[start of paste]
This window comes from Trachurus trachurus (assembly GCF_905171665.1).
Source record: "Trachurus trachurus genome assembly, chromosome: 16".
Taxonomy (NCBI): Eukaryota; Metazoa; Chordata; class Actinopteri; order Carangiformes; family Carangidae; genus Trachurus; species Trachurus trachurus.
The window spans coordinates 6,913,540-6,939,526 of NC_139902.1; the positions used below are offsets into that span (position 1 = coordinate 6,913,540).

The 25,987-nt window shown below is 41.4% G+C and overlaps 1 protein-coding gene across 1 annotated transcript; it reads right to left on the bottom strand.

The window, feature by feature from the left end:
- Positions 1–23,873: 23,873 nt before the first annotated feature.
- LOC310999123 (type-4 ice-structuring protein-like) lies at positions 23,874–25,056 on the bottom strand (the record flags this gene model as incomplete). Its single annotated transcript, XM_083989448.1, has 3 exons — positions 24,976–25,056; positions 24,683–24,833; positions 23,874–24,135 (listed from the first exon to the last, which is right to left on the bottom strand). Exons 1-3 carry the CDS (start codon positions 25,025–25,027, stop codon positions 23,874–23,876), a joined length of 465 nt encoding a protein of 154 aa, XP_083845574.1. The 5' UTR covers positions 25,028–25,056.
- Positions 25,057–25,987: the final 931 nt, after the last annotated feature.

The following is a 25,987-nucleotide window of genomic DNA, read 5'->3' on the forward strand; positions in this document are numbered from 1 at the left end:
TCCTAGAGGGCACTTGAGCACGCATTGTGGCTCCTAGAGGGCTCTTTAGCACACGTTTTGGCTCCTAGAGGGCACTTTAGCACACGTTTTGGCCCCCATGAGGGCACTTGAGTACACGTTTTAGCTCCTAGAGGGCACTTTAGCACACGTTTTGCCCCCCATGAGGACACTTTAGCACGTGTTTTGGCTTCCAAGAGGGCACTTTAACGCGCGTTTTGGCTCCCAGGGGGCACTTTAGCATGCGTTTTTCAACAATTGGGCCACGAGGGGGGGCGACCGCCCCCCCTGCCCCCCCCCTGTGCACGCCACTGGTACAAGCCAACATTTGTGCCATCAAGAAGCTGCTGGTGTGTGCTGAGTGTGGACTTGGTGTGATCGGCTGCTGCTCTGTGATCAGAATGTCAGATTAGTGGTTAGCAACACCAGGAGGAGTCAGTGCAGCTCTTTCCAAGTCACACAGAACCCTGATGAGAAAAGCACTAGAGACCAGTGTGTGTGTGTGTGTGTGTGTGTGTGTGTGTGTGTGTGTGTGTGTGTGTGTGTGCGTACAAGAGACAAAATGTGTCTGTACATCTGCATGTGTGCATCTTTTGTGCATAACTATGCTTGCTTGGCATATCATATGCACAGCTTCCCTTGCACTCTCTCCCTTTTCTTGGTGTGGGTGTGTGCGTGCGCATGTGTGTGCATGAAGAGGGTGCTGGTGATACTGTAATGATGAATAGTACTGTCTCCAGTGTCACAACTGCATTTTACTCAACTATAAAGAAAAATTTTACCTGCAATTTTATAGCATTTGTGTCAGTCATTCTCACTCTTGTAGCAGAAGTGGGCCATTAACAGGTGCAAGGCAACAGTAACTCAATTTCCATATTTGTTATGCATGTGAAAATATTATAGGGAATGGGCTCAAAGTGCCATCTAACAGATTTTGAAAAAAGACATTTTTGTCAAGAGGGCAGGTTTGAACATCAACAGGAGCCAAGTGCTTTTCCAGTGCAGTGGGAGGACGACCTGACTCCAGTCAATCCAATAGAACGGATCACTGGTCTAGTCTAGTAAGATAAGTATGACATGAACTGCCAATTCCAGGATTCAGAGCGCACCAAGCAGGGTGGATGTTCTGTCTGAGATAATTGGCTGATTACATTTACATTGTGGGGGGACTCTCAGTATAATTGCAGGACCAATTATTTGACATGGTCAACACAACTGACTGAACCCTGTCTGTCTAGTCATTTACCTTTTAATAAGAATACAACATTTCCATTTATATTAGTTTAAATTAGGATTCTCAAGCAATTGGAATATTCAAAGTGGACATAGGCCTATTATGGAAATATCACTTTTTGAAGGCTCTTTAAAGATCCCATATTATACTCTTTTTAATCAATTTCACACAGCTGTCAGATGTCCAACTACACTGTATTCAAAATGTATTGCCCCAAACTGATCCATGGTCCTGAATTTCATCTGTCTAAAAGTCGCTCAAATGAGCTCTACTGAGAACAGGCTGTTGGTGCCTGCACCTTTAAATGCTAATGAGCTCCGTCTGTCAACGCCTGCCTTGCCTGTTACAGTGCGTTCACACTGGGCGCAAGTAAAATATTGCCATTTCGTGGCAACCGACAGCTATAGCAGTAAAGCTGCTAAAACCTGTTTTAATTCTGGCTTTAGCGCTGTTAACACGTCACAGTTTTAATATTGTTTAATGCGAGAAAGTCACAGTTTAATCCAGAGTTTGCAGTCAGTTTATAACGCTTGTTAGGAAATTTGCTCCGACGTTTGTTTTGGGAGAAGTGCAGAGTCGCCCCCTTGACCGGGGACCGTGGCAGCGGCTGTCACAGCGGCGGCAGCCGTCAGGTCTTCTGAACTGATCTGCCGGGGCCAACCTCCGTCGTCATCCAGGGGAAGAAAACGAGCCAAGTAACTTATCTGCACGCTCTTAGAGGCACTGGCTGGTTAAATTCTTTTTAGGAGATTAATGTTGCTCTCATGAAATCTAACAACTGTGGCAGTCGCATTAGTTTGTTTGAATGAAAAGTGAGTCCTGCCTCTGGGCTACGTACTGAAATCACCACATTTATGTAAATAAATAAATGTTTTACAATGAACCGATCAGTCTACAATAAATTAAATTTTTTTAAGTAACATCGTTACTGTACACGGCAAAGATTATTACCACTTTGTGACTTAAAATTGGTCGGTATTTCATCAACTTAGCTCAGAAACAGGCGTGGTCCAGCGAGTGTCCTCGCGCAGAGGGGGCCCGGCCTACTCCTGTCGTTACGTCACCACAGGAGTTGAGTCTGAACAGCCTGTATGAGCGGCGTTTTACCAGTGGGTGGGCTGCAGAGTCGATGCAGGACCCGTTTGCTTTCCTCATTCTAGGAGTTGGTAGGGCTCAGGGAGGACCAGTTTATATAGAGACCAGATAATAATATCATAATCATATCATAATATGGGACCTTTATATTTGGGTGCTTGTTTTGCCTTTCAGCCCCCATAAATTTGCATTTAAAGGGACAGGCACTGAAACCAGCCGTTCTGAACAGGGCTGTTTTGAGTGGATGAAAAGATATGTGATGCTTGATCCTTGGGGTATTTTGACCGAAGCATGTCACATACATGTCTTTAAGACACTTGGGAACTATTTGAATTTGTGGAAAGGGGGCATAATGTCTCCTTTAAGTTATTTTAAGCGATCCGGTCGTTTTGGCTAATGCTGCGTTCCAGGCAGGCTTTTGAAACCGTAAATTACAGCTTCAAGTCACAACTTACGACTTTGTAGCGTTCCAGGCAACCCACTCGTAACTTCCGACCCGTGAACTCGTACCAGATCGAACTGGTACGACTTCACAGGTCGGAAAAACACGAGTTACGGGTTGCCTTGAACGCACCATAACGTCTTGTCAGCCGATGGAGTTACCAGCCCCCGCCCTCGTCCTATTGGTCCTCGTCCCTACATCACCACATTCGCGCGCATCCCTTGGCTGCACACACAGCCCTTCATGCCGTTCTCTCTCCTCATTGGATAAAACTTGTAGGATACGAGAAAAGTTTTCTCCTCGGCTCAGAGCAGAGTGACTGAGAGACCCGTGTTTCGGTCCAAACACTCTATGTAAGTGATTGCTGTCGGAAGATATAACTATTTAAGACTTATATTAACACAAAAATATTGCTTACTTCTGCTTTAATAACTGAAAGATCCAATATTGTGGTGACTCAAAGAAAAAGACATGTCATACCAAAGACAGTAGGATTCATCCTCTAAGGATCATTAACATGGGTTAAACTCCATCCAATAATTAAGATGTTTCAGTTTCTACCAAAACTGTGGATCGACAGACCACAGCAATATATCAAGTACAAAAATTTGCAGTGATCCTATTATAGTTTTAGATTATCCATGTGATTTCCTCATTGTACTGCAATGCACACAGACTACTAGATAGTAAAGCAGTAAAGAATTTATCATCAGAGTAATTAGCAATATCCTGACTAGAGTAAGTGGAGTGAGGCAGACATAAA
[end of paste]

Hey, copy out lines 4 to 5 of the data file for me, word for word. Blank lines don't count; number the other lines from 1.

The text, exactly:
The window spans coordinates 6,913,540-6,939,526 of NC_139902.1; the positions used below are offsets into that span (position 1 = coordinate 6,913,540).

The 25,987-nt window shown below is 41.4% G+C and overlaps 1 protein-coding gene across 1 annotated transcript; it reads right to left on the bottom strand.